In a perfect world, Brey would coerce Chris Quinn to come to Notre Dame and begin to groom him as his successor. But Quinn’s opportunities in the NBA are too fruitful to pass up.
Ayers has a couple years of experience at Bucknell, and he’s grown up with his dad Randy in the coaching world. Of all the candidates on Brey’s short list, Ayers is the most “groomed” to fit the role.
Color me open-minded until evidence to the contrary.
HALL OF FAME NOMINEES
The news Wednesday that former Notre Dame players Bob Crable, Raghib Ismail and Aaron Taylor are among the 75 former players nominated for the College Football Hall of Fame should come as no surprise.
Three slam dunks with what perhaps should have been a fourth from a slightly earlier era.
Crable was a tackle-everything-that-moves linebacker and a near-unanimous first-team All-American selection as a senior. He holds the Notre Dame record for tackles in a game (26), season (187 in ’79, 167 in ’81), and career (521).
Ismail never put up huge receiving numbers as an all-purpose performer in Lou Holtz’s multi-pronged attack. But he did a little bit of everything en route to a runner-up finish in the 1990 Heisman Trophy balloting.
In his career, he rushed for 1,015 yards, a 7.7-yard average and five touchdowns while catching 71 passes for 1,565 yards and nine scores. He returned five kickoffs for touchdowns – including two in one game to help the Irish win at Michigan and two at home vs. Rice.
He returned one punt for a score and what many would argue should have another on a 91-yard punt return for a score late in the Orange Bowl against eventual co-national champ Colorado. A controversial clipping call overturned that one.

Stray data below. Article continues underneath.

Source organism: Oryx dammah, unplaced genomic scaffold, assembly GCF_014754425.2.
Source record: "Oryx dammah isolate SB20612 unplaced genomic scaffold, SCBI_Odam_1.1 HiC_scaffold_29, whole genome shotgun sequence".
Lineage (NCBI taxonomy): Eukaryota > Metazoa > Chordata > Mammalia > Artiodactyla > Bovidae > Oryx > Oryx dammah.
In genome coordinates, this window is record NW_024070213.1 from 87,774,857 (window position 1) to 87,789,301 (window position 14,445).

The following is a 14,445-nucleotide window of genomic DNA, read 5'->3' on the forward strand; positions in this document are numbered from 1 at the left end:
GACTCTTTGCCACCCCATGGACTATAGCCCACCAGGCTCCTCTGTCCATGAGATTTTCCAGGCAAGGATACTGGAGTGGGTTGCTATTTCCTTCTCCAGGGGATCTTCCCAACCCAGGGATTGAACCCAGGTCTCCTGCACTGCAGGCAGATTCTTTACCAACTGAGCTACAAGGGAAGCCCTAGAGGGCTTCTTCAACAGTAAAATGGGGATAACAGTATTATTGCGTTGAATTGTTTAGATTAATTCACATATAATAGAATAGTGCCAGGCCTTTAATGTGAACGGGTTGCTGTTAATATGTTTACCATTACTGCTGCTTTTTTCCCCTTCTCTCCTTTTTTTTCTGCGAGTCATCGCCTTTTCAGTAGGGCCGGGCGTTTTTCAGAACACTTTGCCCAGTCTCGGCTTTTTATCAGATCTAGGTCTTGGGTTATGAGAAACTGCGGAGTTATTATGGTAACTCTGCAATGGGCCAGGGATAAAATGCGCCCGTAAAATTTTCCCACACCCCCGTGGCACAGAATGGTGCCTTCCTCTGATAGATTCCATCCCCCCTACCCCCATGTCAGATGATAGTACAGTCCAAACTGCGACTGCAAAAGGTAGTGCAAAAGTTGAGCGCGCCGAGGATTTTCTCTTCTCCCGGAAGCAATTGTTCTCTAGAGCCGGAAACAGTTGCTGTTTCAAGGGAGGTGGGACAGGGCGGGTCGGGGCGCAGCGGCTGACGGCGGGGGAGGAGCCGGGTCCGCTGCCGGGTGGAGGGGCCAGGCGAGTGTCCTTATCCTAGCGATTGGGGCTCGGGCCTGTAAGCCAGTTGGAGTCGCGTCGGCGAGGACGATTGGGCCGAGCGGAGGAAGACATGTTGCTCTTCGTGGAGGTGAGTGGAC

There are no such statistics to validate offensive tackle/guard Taylor because of the nature of his position. But the 1993 Lombardi Award winner helped spearhead a juggernaut of a rushing attack from 1991-93 that averaged 269.1 yards rushing per game in ’91 (6th nationally), 280.9 in ’92 (3rd) and 260.7 in ’93 (6th). Those three Notre Dame teams went 28-5-1.
It was argued in The Four Horsemen Lounge that Bob Golic should have been included on the ballot. A rare combination of middle guard/middle linebacker at Notre Dame, Golic was a unanimous first-team All-American in ’78 after helping lead the Irish to the ’77 national title.
Golic is second all-time in tackles by an Irish defender with 479. He held the record for tackles in a game (26 in ’78) before Crable tied it. Golic also had six interceptions. Additionally, he was one of the country’s top wrestlers – when Notre Dame still had wrestling – with a 54-4-1 record. He finished third in the country in ’76 and fourth in ’77.
In fairness, there were so many quality Notre Dame players from the ‘60s and ‘70s that it’s difficult for all of the great ones to get their due.
Ah, the good old days. It was great growing up in South Bend with the Irish winning national titles in 1966, 1973 and 1977.
ENDS AND ODDS
• It’s only a matter of time before they put Jim Harbaugh in a straightjacket and take him away. The tipping point will be when they find him in a tree howling at the moon.
• Washington State head coach Mike Leach would like the referee of each football game to meet with the media before the coaching staff/players. Hmmm.
• To me, it’s lazy, inaccurate journalism when ESPN consistently asks the question after a big game: Did Team A win it or did Team B lose it? Certainly there are times when a team pisses a game away. But it’s athletic competition. There is cause and effect for every action in competitive athletics. Rather than try to affix blame – which is so typical of today’s society in general – how about analyzing it, giving credit where it’s due, and pointing out the turning points as opposed to saying, “He lost the game.” The repeated disrespect people sitting in a studio show toward the world’s greatest athletes gets under my skin.
• Warriors over Cavs in six.
• Art Briles…Seriously, dude?